13 Structure of Perforin

14 Cellular Events at the Synapse Between CTL and Target Cells Transfer of membrane proteins at the synapse. (a–e) A series of still frames from a movie showing CTLs killing a target cell, the membrane of which has been labeled with a fluorescent protein marker, and electron micrographs showing roughly equivalent stages of synapse formation. Granules polarize towards the immunological synapse as the CTL engages its target (a–c); as the CTL disengages, the granules withdraw from the synapse (d), where membrane from the target has accumulated. As the CTL detaches, target membrane is ripped off the dying target (e), and the CTL can engage a new target (color panel of e). Trambas & Griffiths. Nature Immunol. 4:399, 2003

15 Human Diseases Involving Defective Granule Killing Chediak-Higashi CHS1 Syndrome Griscelli Syndrome Rab27a Hermansky-Pudlak HPS1 Syndrome Familial Hemophagocytic Perforin Lymphohistiocytosis (30% of cases) Lysosomal inclusions in all leukocytes Recurrent bacterial infections Decreased NK cell function Oculocutaneous albinism (melanosome defect) Bleeding (platelet storage granule defect) Oculocutaneous albinism (melanosome defect) Bleeding (Platelet storage granule defect) Pulmonary fibrosis (Type II cell surfactant body inclusions) Partial albinism Hepatosplenomegaly (lymphohistiocytic infiltration) Decreased NK cell function Hepatosplenomegaly (accumulation of activated T-cell and macrophages) Decreased NK cell function Pancytopenia Disease Gene Clinical Manifestations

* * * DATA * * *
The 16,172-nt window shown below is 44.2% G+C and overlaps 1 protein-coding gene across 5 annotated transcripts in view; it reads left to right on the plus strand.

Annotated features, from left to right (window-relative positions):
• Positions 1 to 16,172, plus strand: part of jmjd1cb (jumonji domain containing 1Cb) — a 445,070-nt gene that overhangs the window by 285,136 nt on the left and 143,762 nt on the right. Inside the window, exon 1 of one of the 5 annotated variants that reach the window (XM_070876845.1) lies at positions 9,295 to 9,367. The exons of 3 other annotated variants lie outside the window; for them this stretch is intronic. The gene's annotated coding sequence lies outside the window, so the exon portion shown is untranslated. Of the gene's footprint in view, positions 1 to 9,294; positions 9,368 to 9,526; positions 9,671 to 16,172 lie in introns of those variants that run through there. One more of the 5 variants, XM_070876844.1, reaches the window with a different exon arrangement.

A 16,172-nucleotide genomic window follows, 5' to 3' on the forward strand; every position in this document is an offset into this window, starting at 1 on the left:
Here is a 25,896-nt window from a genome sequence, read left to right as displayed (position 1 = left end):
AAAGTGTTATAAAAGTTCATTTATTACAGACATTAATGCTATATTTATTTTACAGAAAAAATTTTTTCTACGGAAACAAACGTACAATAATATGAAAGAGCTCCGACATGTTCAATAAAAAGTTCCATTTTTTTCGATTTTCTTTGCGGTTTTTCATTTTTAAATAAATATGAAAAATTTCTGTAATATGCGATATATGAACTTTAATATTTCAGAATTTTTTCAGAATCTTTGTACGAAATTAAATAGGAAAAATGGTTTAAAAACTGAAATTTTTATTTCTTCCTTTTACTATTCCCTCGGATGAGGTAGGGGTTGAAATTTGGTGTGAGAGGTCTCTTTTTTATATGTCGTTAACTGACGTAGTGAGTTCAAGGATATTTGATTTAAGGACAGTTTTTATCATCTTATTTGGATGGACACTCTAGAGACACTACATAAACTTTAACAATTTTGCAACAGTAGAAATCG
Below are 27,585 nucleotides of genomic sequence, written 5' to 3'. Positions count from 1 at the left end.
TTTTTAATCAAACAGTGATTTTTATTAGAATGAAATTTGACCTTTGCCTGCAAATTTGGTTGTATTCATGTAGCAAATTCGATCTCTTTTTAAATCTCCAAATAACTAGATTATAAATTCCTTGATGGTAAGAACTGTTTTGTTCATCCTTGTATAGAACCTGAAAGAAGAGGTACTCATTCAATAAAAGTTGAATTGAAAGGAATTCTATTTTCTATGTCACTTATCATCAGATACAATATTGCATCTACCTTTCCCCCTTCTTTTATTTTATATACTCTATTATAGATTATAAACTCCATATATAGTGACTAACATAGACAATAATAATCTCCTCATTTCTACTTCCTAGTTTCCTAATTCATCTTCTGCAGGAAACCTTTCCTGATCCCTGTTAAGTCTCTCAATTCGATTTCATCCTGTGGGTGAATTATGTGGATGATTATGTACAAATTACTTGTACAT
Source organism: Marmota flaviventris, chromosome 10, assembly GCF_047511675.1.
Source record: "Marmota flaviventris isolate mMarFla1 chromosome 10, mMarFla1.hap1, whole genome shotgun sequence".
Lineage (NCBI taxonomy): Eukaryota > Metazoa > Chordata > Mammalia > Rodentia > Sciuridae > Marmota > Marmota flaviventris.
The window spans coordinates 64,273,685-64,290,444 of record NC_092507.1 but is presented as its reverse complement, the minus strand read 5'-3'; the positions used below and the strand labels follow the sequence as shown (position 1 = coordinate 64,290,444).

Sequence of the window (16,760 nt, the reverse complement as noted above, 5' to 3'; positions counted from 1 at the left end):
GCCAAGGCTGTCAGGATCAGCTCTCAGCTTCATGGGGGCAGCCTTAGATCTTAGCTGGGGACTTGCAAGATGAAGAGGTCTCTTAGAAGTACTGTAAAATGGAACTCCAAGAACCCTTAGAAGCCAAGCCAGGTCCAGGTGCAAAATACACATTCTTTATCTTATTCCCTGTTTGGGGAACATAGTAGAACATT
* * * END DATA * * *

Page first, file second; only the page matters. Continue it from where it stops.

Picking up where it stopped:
16 Life (and Death) in the Fas Lane Barry & Bleackely. Nature Rev. Immunol. 2; 401-409 (2002)

17 Viral Evasion of Immunity Barry & Bleackely. Nature Rev. Immunol. 2; 401-409 (2002)

18 Cross-priming: DCs Fight Back Infected DC Infected tissue cell Cross-presenting DC

19 B cellsT cells Innate-like Lymphocytes B1 NK, NKT, 

20 Time Course of the Primary Immune Response Innate immunity Acquired immunity Time Course of Innate and Adaptive Immunity

21 Distinctions Between Innate and Adaptive Immunity Innate immune system Adaptive immune system Receptors Germline-encoded Somatically engineered Distribution Non-clonal Clonal Kinetics Rapid Slow (requires clonal expansion) Specificity Recognizes non-self Recognizes “altered self” “pattern recognition” Primary structure (TCR) Higher order structure (Immunoglobulin; BCR) Effector Cells All Primarily lymphocytes, DCs, M 